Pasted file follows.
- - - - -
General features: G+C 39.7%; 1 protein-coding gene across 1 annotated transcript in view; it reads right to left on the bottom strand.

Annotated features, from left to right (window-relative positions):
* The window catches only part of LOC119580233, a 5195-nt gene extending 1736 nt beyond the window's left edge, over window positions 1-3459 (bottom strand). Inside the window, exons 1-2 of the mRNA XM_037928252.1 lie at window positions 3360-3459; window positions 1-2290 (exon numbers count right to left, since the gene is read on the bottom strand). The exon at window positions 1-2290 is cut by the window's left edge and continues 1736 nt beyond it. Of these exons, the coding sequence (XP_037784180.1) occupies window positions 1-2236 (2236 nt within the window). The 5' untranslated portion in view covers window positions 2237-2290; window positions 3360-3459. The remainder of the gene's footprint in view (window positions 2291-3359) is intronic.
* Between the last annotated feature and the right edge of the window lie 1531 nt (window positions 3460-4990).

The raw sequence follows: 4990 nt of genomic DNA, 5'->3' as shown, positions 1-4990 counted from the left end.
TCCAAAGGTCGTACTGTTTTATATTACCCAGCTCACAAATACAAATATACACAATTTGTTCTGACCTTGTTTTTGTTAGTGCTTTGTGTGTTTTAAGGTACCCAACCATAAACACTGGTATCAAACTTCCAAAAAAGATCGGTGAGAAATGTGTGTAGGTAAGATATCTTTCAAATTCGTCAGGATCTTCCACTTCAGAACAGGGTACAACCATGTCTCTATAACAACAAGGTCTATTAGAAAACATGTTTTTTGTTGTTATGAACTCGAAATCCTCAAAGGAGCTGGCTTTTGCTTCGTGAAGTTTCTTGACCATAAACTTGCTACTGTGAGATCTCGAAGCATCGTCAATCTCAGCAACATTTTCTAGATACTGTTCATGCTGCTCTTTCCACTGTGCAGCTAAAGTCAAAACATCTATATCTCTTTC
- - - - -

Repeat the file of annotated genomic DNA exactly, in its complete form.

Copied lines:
General features: G+C 39.7%; 1 protein-coding gene across 1 annotated transcript in view; it reads right to left on the bottom strand.

Annotated features, from left to right (window-relative positions):
* The window catches only part of LOC119580233, a 5195-nt gene extending 1736 nt beyond the window's left edge, over window positions 1-3459 (bottom strand). Inside the window, exons 1-2 of the mRNA XM_037928252.1 lie at window positions 3360-3459; window positions 1-2290 (exon numbers count right to left, since the gene is read on the bottom strand). The exon at window positions 1-2290 is cut by the window's left edge and continues 1736 nt beyond it. Of these exons, the coding sequence (XP_037784180.1) occupies window positions 1-2236 (2236 nt within the window). The 5' untranslated portion in view covers window positions 2237-2290; window positions 3360-3459. The remainder of the gene's footprint in view (window positions 2291-3359) is intronic.
* Between the last annotated feature and the right edge of the window lie 1531 nt (window positions 3460-4990).

The raw sequence follows: 4990 nt of genomic DNA, 5'->3' as shown, positions 1-4990 counted from the left end.
TCCAAAGGTCGTACTGTTTTATATTACCCAGCTCACAAATACAAATATACACAATTTGTTCTGACCTTGTTTTTGTTAGTGCTTTGTGTGTTTTAAGGTACCCAACCATAAACACTGGTATCAAACTTCCAAAAAAGATCGGTGAGAAATGTGTGTAGGTAAGATATCTTTCAAATTCGTCAGGATCTTCCACTTCAGAACAGGGTACAACCATGTCTCTATAACAACAAGGTCTATTAGAAAACATGTTTTTTGTTGTTATGAACTCGAAATCCTCAAAGGAGCTGGCTTTTGCTTCGTGAAGTTTCTTGACCATAAACTTGCTACTGTGAGATCTCGAAGCATCGTCAATCTCAGCAACATTTTCTAGATACTGTTCATGCTGCTCTTTCCACTGTGCAGCTAAAGTCAAAACATCTATATCTCTTTC